When I first read Danny Strong's screenplay of The Butler, I knew I had to direct this film. Inspired by films like Gone with the Wind, I thought if I could capture even half of what that film accomplished, I would be onto something magical. But, most important, I saw a way to frame the story: I'd contrast the history of the times, particularly the fight for civil rights equality, against what would become the heart of the film, the evolution of a father-son relationship. While the father witnessed directly the role each president played in dictating the course of civil rights, the son rebelled against what he perceived as the subservience of his father. He aggressively took his fight for equality to the streets, even if it meant sacrificing his life. In the end, this is a story of healing, both for our nation and most importantly for father and son, as each man came to respect the pivotal and essential role the other played in the course of changing history. This is the emotional and universal anchor of this movie and subject matter I very much wanted to explore.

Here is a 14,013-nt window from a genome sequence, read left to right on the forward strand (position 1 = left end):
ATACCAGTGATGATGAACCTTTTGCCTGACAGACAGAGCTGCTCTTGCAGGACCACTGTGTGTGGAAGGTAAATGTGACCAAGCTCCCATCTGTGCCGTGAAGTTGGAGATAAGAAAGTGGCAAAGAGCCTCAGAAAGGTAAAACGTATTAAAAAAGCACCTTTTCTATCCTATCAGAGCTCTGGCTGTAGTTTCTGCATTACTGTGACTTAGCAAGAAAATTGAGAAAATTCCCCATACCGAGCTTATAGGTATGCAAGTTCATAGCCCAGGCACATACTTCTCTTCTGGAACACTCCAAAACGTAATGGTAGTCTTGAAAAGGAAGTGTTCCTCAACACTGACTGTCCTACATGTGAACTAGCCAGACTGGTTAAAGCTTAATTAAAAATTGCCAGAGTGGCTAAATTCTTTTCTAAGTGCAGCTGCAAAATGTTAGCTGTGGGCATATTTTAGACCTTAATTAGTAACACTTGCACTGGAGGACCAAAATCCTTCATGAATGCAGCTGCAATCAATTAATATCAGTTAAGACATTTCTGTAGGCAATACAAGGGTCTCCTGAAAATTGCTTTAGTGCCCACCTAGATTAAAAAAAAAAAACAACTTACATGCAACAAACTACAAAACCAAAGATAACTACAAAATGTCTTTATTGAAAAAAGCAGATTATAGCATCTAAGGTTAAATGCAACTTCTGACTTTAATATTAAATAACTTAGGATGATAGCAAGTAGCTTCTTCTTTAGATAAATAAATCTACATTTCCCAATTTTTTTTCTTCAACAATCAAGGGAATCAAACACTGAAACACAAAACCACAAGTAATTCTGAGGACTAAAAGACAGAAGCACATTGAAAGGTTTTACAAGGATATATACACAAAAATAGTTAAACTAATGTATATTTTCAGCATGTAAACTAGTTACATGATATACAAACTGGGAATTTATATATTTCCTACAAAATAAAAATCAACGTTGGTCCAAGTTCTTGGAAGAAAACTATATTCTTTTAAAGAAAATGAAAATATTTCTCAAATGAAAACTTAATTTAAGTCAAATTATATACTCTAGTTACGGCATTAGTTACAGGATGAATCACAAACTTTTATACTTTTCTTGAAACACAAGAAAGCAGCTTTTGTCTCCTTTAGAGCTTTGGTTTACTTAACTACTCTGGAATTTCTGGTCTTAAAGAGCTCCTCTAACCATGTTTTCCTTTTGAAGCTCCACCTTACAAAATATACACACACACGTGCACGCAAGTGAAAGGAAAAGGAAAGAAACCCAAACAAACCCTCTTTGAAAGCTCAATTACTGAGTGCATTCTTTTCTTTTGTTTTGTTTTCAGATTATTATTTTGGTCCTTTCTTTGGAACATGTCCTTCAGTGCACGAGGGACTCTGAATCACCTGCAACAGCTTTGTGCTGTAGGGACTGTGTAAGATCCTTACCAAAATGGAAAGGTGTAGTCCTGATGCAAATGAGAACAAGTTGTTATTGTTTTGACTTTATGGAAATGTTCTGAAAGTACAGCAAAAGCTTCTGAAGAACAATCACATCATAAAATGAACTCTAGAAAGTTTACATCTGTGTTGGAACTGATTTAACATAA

And while this father and son and family are fictional characters, we were able to borrow some extraordinary moments from Eugene's real life to weave into the movie—such as the grieving Jacqueline Kennedy giving one of the slain president's ties to the butler, and Nancy Reagan inviting the butler and his wife to a state dinner. Eugene Allen was a remarkable man, and I am happy and grateful that Wil Haygood had the passion and perseverance to find him and to bring his story to life in his article and through this book, which expands the story.
Foreward from The Butler: A Witness to History by Wil Haygood. Reprinted by permission of 37 Ink.
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